DUBAI // The roller coaster ride Ana Ivanovic was forced to endure in the latter half of 2008 may have made the Serbian travel sick but she feels the experience has done her the power of good in her quest to regain her top-of-the-world feeling.
Winning the French Open last June, which brought the coveted spin-off benefit of No 1 ranking, was as good as it got for Ivanovic in 2008. After that incredible peak she went downhill fast to the point that she worried where her next tournament win was coming from. Fortunately Linz in Austria brought her an overdue success in October and, now back to full fitness after a run of bad luck with injuries, she is confident of figuring in the shake-up in this week's Barclays Dubai Championships.
"I have learned a lot about myself and my game during the last few months," said Ivanovic, back to her effervescent best after a traumatic spell in freefall took her from first to eighth on the WTA computer. Ivanovic, preparing for her second round match at the $US2m (Dh7.35m) tournament against Alisa Kleybanova said: "Every top player has to pick herself up at some point in her career. It is not about never falling. It is about rising every time you fall.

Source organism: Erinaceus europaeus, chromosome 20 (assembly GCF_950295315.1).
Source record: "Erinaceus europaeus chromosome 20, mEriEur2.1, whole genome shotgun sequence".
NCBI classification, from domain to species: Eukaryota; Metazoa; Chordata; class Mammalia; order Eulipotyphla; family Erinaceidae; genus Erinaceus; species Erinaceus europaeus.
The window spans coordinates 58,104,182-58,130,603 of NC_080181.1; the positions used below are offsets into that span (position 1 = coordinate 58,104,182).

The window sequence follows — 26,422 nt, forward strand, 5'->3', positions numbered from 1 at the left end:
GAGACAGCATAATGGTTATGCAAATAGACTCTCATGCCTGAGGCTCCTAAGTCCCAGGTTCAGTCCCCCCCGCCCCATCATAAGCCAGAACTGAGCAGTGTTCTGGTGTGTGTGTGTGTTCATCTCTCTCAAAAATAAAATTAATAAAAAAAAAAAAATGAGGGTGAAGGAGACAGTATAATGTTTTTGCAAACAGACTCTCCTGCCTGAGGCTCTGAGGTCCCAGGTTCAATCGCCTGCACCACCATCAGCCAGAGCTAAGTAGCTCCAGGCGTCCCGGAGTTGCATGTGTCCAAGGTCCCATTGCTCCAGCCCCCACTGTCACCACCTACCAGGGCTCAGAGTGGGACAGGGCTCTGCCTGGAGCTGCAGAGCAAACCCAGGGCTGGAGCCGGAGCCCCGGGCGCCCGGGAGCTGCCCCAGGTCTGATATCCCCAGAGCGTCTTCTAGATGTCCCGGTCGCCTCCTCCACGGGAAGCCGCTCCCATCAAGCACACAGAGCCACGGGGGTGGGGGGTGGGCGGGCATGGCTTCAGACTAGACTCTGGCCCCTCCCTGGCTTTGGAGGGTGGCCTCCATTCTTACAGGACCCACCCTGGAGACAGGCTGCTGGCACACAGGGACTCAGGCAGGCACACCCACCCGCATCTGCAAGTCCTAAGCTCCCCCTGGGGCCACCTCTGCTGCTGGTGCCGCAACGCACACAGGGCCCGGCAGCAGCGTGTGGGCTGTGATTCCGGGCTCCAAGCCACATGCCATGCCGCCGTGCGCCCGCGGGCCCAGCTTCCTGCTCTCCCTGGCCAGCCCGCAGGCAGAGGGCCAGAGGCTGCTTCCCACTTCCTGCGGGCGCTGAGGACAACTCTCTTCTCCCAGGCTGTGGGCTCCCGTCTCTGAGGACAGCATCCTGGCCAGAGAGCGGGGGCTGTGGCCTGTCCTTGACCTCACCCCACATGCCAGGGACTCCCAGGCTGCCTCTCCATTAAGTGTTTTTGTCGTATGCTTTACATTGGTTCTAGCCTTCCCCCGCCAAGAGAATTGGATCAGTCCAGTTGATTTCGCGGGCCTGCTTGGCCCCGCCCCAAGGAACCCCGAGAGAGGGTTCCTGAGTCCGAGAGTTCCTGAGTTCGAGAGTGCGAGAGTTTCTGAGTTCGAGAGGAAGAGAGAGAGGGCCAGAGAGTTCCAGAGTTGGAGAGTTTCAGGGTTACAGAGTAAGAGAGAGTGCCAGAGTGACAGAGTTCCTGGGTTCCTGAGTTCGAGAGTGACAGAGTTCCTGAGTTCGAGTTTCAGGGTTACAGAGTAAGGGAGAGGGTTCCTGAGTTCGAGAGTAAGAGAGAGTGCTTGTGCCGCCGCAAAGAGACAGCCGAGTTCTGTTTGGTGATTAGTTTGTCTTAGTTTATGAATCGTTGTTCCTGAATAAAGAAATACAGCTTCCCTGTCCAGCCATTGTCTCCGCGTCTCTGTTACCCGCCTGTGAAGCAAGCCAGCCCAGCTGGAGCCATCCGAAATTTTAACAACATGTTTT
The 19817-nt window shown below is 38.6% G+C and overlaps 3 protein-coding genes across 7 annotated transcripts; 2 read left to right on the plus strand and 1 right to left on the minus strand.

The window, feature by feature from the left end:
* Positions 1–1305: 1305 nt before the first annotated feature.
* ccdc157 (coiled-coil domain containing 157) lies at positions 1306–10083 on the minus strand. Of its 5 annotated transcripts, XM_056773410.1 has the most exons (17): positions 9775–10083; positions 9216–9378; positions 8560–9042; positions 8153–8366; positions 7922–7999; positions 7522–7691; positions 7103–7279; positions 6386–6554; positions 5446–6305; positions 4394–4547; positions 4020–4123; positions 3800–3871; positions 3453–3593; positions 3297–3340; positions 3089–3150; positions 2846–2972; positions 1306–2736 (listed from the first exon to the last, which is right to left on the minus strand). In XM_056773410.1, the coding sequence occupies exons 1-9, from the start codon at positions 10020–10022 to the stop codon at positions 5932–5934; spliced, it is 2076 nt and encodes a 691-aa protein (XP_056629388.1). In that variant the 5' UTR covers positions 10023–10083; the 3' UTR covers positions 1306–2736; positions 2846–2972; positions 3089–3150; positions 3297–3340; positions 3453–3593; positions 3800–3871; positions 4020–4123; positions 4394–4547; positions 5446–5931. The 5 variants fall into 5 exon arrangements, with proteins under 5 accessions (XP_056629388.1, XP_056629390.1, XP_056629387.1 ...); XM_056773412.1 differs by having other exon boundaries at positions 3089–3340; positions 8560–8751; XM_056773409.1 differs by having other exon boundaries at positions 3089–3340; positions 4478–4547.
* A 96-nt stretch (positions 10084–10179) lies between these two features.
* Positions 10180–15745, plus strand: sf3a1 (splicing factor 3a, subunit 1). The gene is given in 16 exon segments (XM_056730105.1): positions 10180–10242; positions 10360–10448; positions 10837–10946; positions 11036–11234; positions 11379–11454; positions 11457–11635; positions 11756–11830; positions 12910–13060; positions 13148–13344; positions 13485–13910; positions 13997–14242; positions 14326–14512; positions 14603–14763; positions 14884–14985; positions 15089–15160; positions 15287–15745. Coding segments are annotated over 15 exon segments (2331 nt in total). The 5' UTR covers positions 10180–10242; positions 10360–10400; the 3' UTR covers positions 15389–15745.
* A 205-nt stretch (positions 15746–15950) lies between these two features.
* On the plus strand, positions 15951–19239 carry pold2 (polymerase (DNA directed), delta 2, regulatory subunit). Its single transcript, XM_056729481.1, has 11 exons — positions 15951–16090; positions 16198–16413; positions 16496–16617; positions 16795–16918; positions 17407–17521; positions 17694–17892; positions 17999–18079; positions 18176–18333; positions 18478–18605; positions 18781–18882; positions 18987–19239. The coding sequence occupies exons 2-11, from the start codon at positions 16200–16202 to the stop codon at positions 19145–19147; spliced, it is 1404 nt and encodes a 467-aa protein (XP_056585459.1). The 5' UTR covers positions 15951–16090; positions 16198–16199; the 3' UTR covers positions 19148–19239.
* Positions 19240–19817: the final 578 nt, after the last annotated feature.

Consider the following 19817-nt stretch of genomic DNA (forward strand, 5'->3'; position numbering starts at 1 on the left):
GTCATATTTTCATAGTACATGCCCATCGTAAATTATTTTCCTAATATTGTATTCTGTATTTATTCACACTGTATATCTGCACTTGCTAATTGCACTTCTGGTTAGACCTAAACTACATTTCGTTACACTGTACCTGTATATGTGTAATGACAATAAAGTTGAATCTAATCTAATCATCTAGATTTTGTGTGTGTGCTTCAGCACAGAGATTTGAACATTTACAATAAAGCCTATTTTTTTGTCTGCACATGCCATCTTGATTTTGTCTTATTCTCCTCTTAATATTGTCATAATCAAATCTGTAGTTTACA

"This is something I had to learn. I have to accept that injuries are part of the game and I shouldn't get too worried about them. I have to be more patient with myself in the future and not try to be the perfectionist I have been in the past. "In every career you have your ups and downs and it is a question of dealing with them in the right way. You have to have bad experiences as well as good ones so next time you are in the same position you can make a better decision and better choice.
"You have to accept that certain things are part of the game. You can't change them. You just work around them." Still only 21, Ivanovic admitted to buckling under the strain of fulfilling her joint dreams of winning a grand slam and topping the world rankings in one fell swoop at Roland Garros last summer. "After winning the French Open, playing Wimbledon as the top seed was very hard for me," she reflected. "I was emotionally quite empty. It was frustrating to lose so early in such an important tournament and after that I was injured so I couldn't practise properly for a month. That was so frustrating."
Ivanovic was delighted to declare, however, that her troubles are now behind her. She is relishing the chance to re-establish herself among her sport's elite, even though to do so may involve having to overcome the Williams sisters on the way to Saturday's final. "I'm not looking that far ahead just yet," she said, after being quizzed about a possible quarter-final date with the new Australian Open champion Serena and then a semi-final against the five-time Wimbledon champion Venus.
"But I rate my chances here pretty highly. I have been practising well and I feel that I have my aggressive game back. I have a new coach [Craig Kardon] and we have firm view of how my game should develop which direction my game is going to go." @Email:firstname.lastname@example.org